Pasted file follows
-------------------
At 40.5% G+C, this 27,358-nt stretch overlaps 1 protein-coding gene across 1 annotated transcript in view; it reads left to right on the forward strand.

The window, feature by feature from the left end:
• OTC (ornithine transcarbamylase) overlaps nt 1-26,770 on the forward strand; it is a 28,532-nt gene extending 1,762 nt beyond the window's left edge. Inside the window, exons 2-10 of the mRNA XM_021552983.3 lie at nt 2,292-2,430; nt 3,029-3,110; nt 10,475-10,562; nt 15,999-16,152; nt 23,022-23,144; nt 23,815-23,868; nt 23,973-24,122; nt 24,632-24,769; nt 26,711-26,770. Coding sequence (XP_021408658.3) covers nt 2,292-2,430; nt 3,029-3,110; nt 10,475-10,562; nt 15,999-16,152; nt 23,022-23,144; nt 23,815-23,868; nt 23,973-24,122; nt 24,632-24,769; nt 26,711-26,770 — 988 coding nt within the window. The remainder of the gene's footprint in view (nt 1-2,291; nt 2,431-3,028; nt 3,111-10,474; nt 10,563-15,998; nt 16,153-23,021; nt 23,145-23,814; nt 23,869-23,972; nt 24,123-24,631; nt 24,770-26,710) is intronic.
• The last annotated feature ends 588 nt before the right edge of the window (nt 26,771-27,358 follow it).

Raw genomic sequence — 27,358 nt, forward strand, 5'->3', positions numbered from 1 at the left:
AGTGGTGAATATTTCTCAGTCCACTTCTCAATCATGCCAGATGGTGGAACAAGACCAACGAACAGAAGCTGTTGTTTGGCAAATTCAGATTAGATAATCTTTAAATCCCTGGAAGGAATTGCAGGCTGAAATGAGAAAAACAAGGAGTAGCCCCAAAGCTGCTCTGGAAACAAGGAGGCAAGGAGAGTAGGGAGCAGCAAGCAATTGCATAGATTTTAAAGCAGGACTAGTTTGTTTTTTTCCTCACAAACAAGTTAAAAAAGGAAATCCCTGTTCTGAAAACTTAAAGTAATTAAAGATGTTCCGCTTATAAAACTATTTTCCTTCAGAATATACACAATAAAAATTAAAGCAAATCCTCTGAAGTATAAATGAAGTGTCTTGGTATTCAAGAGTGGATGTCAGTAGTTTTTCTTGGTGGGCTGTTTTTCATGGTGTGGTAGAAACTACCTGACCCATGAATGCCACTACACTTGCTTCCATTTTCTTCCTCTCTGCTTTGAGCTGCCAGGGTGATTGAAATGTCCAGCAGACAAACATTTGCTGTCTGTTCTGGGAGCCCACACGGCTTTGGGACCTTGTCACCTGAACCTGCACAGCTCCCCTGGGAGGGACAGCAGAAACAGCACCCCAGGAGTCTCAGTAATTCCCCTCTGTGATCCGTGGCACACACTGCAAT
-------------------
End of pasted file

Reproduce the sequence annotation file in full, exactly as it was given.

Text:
At 40.5% G+C, this 27,358-nt stretch overlaps 1 protein-coding gene across 1 annotated transcript in view; it reads left to right on the forward strand.

The window, feature by feature from the left end:
• OTC (ornithine transcarbamylase) overlaps nt 1-26,770 on the forward strand; it is a 28,532-nt gene extending 1,762 nt beyond the window's left edge. Inside the window, exons 2-10 of the mRNA XM_021552983.3 lie at nt 2,292-2,430; nt 3,029-3,110; nt 10,475-10,562; nt 15,999-16,152; nt 23,022-23,144; nt 23,815-23,868; nt 23,973-24,122; nt 24,632-24,769; nt 26,711-26,770. Coding sequence (XP_021408658.3) covers nt 2,292-2,430; nt 3,029-3,110; nt 10,475-10,562; nt 15,999-16,152; nt 23,022-23,144; nt 23,815-23,868; nt 23,973-24,122; nt 24,632-24,769; nt 26,711-26,770 — 988 coding nt within the window. The remainder of the gene's footprint in view (nt 1-2,291; nt 2,431-3,028; nt 3,111-10,474; nt 10,563-15,998; nt 16,153-23,021; nt 23,145-23,814; nt 23,869-23,972; nt 24,123-24,631; nt 24,770-26,710) is intronic.
• The last annotated feature ends 588 nt before the right edge of the window (nt 26,771-27,358 follow it).

Raw genomic sequence — 27,358 nt, forward strand, 5'->3', positions numbered from 1 at the left:
AGTGGTGAATATTTCTCAGTCCACTTCTCAATCATGCCAGATGGTGGAACAAGACCAACGAACAGAAGCTGTTGTTTGGCAAATTCAGATTAGATAATCTTTAAATCCCTGGAAGGAATTGCAGGCTGAAATGAGAAAAACAAGGAGTAGCCCCAAAGCTGCTCTGGAAACAAGGAGGCAAGGAGAGTAGGGAGCAGCAAGCAATTGCATAGATTTTAAAGCAGGACTAGTTTGTTTTTTTCCTCACAAACAAGTTAAAAAAGGAAATCCCTGTTCTGAAAACTTAAAGTAATTAAAGATGTTCCGCTTATAAAACTATTTTCCTTCAGAATATACACAATAAAAATTAAAGCAAATCCTCTGAAGTATAAATGAAGTGTCTTGGTATTCAAGAGTGGATGTCAGTAGTTTTTCTTGGTGGGCTGTTTTTCATGGTGTGGTAGAAACTACCTGACCCATGAATGCCACTACACTTGCTTCCATTTTCTTCCTCTCTGCTTTGAGCTGCCAGGGTGATTGAAATGTCCAGCAGACAAACATTTGCTGTCTGTTCTGGGAGCCCACACGGCTTTGGGACCTTGTCACCTGAACCTGCACAGCTCCCCTGGGAGGGACAGCAGAAACAGCACCCCAGGAGTCTCAGTAATTCCCCTCTGTGATCCGTGGCACACACTGCAAT